Donald Trump surprised political observers by caving nearly immediately to Democratic leadership on US debt ceiling negotiations, thoroughly undermining the slick deal-making persona the president tried to play up as a candidate.
Yet the deal has implications for Federal Reserve policy, as noted by Paul Ashworth of Capital Economics in his latest research piece. That’s because the Fed is expected to consider an additional interest rate increase at its December meeting, just as the new three-month-delayed debt ceiling deadline comes due.
“The surprising deal made between President Donald Trump and the Democrats to fund the government until December 8th means that the Fed’s December Federal Open Market Committee meeting could take place against the backdrop of a federal shutdown,” Ashworth wrote.
In addition, “the arrival of Hurricane Irma following Harvey means that the economic data could be affected for the next couple of months,” making it harder for the Fed to get a read on underlying economic conditions.
Great points. Ashworth is mistaken in one area, however: He sees the stopgap debt ceiling measure as a complication that “makes the Fed’s job harder,” as the central bank may now be less likely to hike rates in December.
In reality, it makes things easier. The Fed is already grasping at straws when it looks for justifications for ongoing interest rate increases against a backdrop of stubborn wage stagnation and an inflation rate that has chronically undershot the central bank’s official 2% target.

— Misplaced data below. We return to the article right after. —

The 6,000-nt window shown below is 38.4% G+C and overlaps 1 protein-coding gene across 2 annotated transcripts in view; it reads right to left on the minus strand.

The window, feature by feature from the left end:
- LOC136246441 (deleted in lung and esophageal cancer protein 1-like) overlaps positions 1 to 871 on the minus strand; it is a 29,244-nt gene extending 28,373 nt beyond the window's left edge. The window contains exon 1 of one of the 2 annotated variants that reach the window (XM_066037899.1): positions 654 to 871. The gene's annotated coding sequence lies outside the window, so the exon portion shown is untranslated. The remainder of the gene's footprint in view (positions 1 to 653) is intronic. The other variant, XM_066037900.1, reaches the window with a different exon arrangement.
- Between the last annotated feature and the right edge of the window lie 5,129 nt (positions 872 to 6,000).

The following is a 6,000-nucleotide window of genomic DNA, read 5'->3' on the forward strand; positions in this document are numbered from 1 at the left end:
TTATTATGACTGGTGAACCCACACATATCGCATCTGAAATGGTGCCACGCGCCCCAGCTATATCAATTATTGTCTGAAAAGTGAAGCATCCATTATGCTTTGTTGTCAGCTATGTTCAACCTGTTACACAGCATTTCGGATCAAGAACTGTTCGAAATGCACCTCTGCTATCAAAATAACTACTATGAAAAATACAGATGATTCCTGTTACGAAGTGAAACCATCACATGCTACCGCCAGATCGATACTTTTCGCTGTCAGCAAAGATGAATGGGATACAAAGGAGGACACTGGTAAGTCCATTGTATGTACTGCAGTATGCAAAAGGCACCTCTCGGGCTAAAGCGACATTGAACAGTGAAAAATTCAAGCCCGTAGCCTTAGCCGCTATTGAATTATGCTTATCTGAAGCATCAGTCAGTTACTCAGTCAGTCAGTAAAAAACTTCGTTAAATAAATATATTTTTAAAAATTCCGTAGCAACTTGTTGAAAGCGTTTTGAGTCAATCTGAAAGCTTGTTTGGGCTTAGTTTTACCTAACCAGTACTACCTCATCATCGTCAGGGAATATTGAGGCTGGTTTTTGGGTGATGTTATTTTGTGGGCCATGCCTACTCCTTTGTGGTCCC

In other words, there was already very little reason for the central bank to continue raising interest rates until inflation and wages start to move higher. The additional hurdles from the debt ceiling uncertainty should merely seal the deal for a pause.
Ironically, it was Trump himself who had initially staked out an extreme position on the debt ceiling in conflict with his own party, seeking to tie funds for his proposed border wall to its passage and downplaying the potential damage of a government shutdown, even amid major national emergencies like Hurricanes Harvey and Irma.
But in the end, Trump struck the short-run deal with Democrats that left his fellow Republicans stunned, and he has also hinted at a possible agreement, again apart from his own party, to get rid of the debt ceiling altogether.
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